Dasein still plays a role in the account, although no longer as human being as such but rather as Da-Sein, the there-being made possible by the event of beyng, although it is also through human being that Da-Sein is realized. At this stage, the event or beyng is further elaborated as the reciprocity of the giving of presence by the fourfold and the receiving of presence by human being.
The final chapter covering Identity and Difference represents, among other things, a fascinating analysis of the ramifications of Heidegger's reflection on unity, identity and difference wherein he distinguishes between the metaphysical reduction of unity, difference and identity to equality in opposition to the postmetaphysical notion of sameness and selfsameness that allow for a robust account of unity in difference.
There is unfortunately much that I have had to leave out in my description of Backman's excellent book. In the space left I would like to briefly raise a critical note. This is the omission of a discussion of the role of language in Heidegger's later philosophy. Backman admits that his treatment necessitates leaving out many aspect of Heidegger's philosophy. However, the role of language is not an unimportant or extraneous element if one wishes to give an account of the postmetaphysical unity of being or of complicated presence. Language is famously for Heidegger the "house of being" and is a unity in difference, namely, a "gathering together" that produces meaning. Moreover, it is an example of what Backman terms complicated presence. As Heidegger remarks in The Way to Language, "Language speaks by saying; that is, by showing" (Basic Writings, 411) and it shows both in what it says (presence, unconcealment) and does not say, i.e., when it speaks "silently" (nonpresence, concealment). Moreover, Heidegger also notes that language reciprocally connects being and human being (418), which certainly pertains to the reciprocal giving and receiving of presence. Consequently, this seems to be a topic that would deserve Backman's attention if he wishes to give a full account of the overarching thesis of his book. Given Backman's careful and insightful analyses of those elements of Heidegger's thought are present in the book, I would have been eager to read his thoughts on Heidegger's notion of language.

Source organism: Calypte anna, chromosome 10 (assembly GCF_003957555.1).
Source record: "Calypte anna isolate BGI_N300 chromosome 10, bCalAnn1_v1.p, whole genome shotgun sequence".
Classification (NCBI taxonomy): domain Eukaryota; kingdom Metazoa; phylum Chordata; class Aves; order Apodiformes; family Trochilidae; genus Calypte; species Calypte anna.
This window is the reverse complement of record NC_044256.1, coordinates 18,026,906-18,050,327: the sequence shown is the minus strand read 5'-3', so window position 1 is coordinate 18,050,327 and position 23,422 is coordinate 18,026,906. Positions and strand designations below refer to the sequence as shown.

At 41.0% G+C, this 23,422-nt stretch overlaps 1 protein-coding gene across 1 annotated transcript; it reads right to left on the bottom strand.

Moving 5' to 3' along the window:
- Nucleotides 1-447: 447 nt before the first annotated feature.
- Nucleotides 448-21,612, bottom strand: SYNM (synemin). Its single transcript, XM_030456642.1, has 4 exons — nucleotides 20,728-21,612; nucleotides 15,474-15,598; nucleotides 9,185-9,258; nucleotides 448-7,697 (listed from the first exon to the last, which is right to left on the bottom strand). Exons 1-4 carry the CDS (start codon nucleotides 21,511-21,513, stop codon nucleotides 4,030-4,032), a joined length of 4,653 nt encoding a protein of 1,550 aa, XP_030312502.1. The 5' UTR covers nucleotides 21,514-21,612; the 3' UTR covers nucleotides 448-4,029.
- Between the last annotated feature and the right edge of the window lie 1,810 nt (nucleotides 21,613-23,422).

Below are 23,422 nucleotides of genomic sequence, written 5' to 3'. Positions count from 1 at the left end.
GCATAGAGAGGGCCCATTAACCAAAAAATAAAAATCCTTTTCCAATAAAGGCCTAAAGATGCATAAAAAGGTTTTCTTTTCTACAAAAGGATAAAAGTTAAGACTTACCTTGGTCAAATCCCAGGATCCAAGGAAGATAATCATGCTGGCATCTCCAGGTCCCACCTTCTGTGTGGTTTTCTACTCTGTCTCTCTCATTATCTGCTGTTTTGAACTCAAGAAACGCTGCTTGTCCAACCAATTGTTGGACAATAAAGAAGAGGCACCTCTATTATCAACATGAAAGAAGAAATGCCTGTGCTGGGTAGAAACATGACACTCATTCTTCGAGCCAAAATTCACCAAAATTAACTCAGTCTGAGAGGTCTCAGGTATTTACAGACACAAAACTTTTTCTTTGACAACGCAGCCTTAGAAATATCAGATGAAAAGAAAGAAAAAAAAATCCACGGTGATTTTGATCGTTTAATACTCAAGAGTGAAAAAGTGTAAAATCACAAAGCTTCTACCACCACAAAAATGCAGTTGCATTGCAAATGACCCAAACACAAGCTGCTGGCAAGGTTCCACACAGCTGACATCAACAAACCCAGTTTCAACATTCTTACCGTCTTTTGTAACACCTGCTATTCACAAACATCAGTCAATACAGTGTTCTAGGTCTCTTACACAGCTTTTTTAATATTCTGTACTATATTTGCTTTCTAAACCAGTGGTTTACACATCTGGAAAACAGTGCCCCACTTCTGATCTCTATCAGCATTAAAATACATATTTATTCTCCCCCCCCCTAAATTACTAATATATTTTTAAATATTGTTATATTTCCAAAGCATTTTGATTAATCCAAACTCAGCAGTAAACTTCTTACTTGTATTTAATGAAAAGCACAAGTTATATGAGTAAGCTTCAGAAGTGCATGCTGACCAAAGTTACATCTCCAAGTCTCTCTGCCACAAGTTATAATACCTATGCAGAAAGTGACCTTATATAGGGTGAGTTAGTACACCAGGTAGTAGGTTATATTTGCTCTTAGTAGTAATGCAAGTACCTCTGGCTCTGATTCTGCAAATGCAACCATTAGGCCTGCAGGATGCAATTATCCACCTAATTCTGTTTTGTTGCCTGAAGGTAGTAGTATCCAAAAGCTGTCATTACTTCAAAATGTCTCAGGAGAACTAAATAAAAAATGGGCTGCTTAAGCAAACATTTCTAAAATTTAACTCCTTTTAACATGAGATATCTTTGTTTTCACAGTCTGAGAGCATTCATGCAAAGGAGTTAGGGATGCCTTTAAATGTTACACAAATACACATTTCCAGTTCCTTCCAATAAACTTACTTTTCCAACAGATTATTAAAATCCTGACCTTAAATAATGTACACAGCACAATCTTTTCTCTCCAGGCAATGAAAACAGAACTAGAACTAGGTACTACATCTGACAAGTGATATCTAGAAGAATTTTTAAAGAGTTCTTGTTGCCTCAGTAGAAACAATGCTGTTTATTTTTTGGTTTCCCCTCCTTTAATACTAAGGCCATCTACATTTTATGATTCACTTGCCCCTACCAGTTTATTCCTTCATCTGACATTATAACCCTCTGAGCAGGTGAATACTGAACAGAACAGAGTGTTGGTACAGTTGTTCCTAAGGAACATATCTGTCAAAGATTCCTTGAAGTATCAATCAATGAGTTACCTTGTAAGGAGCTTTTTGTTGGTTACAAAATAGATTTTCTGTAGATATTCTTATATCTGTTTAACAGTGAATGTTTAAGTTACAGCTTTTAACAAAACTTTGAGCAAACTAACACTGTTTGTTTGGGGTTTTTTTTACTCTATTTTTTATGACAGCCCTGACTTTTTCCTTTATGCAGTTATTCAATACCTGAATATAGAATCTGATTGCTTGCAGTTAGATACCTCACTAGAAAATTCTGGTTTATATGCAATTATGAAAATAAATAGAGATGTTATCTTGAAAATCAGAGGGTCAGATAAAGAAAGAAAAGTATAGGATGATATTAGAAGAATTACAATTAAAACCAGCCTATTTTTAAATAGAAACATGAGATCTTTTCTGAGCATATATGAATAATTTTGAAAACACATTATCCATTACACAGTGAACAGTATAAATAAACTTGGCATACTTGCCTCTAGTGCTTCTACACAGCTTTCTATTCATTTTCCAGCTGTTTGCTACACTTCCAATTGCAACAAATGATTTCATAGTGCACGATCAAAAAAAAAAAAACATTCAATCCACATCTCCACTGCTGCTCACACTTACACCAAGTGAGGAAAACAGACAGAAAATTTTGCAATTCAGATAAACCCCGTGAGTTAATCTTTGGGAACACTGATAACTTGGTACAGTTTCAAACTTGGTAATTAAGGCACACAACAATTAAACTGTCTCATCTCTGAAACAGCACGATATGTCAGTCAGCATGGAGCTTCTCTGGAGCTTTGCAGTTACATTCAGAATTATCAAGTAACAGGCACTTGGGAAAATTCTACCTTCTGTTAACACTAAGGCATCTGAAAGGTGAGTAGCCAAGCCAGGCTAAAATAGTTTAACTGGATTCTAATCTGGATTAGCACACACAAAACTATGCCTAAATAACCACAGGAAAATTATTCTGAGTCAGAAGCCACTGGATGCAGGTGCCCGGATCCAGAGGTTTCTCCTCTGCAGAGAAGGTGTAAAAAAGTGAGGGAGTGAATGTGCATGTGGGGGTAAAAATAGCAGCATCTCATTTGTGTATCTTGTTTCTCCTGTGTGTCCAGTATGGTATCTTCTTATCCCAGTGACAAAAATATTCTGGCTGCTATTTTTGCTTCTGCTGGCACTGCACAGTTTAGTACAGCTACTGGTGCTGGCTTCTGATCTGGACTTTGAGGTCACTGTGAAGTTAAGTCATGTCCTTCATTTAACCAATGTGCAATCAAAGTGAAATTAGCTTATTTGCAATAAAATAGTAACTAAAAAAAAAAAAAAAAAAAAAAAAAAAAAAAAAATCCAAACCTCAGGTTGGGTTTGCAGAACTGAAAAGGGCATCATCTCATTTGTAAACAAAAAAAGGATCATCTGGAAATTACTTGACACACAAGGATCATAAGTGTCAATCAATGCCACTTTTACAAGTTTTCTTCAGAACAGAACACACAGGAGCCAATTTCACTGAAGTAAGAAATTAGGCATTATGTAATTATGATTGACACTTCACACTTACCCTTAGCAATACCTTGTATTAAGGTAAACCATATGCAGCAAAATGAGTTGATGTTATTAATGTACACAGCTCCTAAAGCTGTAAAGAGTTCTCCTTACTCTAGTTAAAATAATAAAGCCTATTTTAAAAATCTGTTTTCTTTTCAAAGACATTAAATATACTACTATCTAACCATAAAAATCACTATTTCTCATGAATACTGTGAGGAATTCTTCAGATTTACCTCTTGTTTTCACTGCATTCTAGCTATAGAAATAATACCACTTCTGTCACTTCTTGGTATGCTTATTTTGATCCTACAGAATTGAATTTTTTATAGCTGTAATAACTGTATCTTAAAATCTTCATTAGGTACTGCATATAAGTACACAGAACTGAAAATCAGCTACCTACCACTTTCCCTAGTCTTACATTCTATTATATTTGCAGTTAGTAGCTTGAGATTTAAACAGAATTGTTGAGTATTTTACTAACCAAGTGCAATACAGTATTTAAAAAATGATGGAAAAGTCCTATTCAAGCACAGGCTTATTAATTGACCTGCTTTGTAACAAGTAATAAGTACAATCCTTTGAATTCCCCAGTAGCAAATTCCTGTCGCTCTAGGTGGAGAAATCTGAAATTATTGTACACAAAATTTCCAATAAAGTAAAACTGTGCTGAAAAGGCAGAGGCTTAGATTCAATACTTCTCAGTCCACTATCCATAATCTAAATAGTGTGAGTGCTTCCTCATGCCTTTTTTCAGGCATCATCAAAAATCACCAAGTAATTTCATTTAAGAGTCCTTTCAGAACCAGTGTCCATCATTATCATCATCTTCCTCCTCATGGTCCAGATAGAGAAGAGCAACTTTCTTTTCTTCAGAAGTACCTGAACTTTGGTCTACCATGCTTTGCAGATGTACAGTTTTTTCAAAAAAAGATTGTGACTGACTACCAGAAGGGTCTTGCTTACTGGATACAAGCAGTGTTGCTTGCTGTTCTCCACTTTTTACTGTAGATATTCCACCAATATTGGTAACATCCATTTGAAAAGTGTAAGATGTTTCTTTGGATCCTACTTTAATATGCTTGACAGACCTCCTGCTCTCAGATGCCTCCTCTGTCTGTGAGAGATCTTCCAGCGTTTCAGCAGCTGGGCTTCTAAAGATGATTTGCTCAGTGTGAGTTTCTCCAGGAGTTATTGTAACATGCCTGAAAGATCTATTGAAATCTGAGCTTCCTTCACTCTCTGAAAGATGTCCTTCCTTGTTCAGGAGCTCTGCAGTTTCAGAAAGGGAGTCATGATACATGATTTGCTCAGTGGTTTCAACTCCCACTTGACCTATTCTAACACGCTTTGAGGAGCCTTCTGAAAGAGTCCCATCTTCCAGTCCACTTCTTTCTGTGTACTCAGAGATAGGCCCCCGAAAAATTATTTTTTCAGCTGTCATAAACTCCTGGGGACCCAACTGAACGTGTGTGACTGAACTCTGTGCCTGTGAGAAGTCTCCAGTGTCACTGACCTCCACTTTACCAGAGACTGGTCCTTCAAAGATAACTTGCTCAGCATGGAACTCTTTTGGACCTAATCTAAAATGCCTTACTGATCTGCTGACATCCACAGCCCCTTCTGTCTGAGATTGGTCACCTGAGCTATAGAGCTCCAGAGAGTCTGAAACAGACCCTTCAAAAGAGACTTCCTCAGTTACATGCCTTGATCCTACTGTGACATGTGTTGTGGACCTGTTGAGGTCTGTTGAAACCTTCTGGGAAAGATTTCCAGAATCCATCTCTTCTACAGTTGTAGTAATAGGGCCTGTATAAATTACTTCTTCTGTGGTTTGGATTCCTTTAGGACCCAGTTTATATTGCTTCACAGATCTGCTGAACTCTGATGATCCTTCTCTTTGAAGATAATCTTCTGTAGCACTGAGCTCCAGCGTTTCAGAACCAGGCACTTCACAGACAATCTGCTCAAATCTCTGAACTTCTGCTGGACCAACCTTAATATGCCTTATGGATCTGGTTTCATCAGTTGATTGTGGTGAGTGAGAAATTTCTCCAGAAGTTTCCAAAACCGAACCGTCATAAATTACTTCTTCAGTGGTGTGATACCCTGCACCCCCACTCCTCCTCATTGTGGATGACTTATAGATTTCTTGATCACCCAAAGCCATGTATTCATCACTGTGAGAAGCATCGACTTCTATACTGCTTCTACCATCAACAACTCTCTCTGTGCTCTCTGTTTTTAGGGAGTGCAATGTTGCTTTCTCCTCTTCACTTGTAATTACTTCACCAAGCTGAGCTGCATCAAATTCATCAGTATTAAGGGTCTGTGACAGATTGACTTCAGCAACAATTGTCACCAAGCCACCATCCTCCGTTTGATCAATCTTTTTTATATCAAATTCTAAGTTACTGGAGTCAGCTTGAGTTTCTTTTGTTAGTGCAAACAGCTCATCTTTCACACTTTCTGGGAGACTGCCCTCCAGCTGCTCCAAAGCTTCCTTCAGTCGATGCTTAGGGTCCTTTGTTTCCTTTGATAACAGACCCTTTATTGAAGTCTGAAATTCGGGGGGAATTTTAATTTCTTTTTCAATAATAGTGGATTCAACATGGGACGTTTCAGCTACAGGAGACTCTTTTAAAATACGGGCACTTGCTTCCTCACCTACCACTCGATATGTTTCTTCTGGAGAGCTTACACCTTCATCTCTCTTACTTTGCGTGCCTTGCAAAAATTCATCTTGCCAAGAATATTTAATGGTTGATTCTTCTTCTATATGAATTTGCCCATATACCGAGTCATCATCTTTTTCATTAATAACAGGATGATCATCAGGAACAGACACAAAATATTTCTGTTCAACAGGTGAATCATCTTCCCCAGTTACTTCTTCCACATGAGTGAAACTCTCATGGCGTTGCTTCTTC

More importantly, Backman's success in providing an account of the continuity of Heidegger's thought relies heavily on his explicating language and terminology from Heidegger's later thought, for example, concerning the fourfold, by means of language and terminology of his earlier thought and, in some cases, even the language and terminology of ancient philosophy, such as the four causes. His ability to do so might -- and I emphasize might -- rely heavily on his not accounting for the role of language in later Heidegger. Given his later understanding of language, the fact that Heidegger uses the language of mortals, gods, earth and sky would be important and it would perhaps prevent any connection to and thus any explication by means of the earlier language he employs such as "already-having-been" and "forthcoming". The same would apply to the language Backman uses, e.g., historical and cultural context and purposive relevances. I take it that the profound significance of language for Heidegger, combined with the varying language or terminology he uses during different stages of his thinking, is one of the reasons many authors suggest radical rupture(s) in Heidegger's thought. Notwithstanding, this book is highly recommended.